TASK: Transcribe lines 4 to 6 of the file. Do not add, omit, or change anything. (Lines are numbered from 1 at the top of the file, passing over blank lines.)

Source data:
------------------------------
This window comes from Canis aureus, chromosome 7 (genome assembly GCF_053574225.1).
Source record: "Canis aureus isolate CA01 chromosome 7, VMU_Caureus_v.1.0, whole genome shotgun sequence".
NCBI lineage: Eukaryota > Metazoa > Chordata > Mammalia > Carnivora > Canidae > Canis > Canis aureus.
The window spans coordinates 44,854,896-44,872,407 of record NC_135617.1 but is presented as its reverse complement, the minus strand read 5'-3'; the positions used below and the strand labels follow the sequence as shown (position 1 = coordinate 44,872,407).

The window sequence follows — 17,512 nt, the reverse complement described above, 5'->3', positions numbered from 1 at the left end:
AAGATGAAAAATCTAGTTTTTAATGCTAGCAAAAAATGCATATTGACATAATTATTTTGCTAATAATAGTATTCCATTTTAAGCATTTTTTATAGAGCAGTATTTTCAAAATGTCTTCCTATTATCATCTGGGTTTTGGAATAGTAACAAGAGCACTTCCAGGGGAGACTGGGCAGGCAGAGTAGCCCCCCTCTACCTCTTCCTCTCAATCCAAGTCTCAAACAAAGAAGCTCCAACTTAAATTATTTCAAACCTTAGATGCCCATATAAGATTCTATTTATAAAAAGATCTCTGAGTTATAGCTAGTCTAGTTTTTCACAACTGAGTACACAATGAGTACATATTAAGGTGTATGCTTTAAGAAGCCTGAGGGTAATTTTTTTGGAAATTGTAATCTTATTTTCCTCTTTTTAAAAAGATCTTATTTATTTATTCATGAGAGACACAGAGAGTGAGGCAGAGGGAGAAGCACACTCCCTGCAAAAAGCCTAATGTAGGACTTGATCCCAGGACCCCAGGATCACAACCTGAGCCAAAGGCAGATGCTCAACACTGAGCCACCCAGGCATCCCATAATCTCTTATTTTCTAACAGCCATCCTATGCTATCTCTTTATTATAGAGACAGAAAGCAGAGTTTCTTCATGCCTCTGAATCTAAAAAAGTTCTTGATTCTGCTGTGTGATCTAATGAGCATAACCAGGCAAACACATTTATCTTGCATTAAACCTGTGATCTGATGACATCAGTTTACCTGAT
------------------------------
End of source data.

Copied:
The window spans coordinates 44,854,896-44,872,407 of record NC_135617.1 but is presented as its reverse complement, the minus strand read 5'-3'; the positions used below and the strand labels follow the sequence as shown (position 1 = coordinate 44,872,407).

The window sequence follows — 17,512 nt, the reverse complement described above, 5'->3', positions numbered from 1 at the left end:
AAGATGAAAAATCTAGTTTTTAATGCTAGCAAAAAATGCATATTGACATAATTATTTTGCTAATAATAGTATTCCATTTTAAGCATTTTTTATAGAGCAGTATTTTCAAAATGTCTTCCTATTATCATCTGGGTTTTGGAATAGTAACAAGAGCACTTCCAGGGGAGACTGGGCAGGCAGAGTAGCCCCCCTCTACCTCTTCCTCTCAATCCAAGTCTCAAACAAAGAAGCTCCAACTTAAATTATTTCAAACCTTAGATGCCCATATAAGATTCTATTTATAAAAAGATCTCTGAGTTATAGCTAGTCTAGTTTTTCACAACTGAGTACACAATGAGTACATATTAAGGTGTATGCTTTAAGAAGCCTGAGGGTAATTTTTTTGGAAATTGTAATCTTATTTTCCTCTTTTTAAAAAGATCTTATTTATTTATTCATGAGAGACACAGAGAGTGAGGCAGAGGGAGAAGCACACTCCCTGCAAAAAGCCTAATGTAGGACTTGATCCCAGGACCCCAGGATCACAACCTGAGCCAAAGGCAGATGCTCAACACTGAGCCACCCAGGCATCCCATAATCTCTTATTTTCTAACAGCCATCCTATGCTATCTCTTTATTATAGAGACAGAAAGCAGAGTTTCTTCATGCCTCTGAATCTAAAAAAGTTCTTGATTCTGCTGTGTGATCTAATGAGCATAACCAGGCAAACACATTTATCTTGCATTAAACCTGTGATCTGATGACATCAGTTTACCTGAT